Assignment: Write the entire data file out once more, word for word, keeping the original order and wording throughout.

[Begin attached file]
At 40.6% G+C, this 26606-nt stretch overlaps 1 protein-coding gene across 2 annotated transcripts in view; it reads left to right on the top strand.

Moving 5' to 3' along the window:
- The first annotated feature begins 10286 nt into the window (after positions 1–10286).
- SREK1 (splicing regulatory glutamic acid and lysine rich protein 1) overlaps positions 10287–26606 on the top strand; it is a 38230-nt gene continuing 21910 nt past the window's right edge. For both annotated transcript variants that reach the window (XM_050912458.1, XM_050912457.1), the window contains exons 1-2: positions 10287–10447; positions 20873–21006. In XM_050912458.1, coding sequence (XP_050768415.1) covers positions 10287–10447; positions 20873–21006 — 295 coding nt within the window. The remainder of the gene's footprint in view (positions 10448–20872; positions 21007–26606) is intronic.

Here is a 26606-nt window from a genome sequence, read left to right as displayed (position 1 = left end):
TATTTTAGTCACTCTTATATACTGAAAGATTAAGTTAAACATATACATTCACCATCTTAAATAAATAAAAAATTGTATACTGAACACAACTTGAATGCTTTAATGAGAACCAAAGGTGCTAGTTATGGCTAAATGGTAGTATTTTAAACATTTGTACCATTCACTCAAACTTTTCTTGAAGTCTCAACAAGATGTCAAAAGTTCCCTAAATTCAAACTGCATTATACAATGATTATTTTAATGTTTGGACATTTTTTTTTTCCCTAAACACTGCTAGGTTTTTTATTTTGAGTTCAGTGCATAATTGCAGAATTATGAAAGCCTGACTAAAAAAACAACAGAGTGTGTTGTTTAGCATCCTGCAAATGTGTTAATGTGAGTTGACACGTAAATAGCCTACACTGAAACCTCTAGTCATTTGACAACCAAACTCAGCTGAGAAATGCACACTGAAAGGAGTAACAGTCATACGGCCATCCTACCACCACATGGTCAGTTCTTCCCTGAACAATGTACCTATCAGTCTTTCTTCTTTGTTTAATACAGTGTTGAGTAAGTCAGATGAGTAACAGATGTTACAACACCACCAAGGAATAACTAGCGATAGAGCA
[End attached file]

At 40.6% G+C, this 26606-nt stretch overlaps 1 protein-coding gene across 2 annotated transcripts in view; it reads left to right on the top strand.

Moving 5' to 3' along the window:
- The first annotated feature begins 10286 nt into the window (after positions 1–10286).
- SREK1 (splicing regulatory glutamic acid and lysine rich protein 1) overlaps positions 10287–26606 on the top strand; it is a 38230-nt gene continuing 21910 nt past the window's right edge. For both annotated transcript variants that reach the window (XM_050912458.1, XM_050912457.1), the window contains exons 1-2: positions 10287–10447; positions 20873–21006. In XM_050912458.1, coding sequence (XP_050768415.1) covers positions 10287–10447; positions 20873–21006 — 295 coding nt within the window. The remainder of the gene's footprint in view (positions 10448–20872; positions 21007–26606) is intronic.

Here is a 26606-nt window from a genome sequence, read left to right as displayed (position 1 = left end):
TATTTTAGTCACTCTTATATACTGAAAGATTAAGTTAAACATATACATTCACCATCTTAAATAAATAAAAAATTGTATACTGAACACAACTTGAATGCTTTAATGAGAACCAAAGGTGCTAGTTATGGCTAAATGGTAGTATTTTAAACATTTGTACCATTCACTCAAACTTTTCTTGAAGTCTCAACAAGATGTCAAAAGTTCCCTAAATTCAAACTGCATTATACAATGATTATTTTAATGTTTGGACATTTTTTTTTTCCCTAAACACTGCTAGGTTTTTTATTTTGAGTTCAGTGCATAATTGCAGAATTATGAAAGCCTGACTAAAAAAACAACAGAGTGTGTTGTTTAGCATCCTGCAAATGTGTTAATGTGAGTTGACACGTAAATAGCCTACACTGAAACCTCTAGTCATTTGACAACCAAACTCAGCTGAGAAATGCACACTGAAAGGAGTAACAGTCATACGGCCATCCTACCACCACATGGTCAGTTCTTCCCTGAACAATGTACCTATCAGTCTTTCTTCTTTGTTTAATACAGTGTTGAGTAAGTCAGATGAGTAACAGATGTTACAACACCACCAAGGAATAACTAGCGATAGAGCA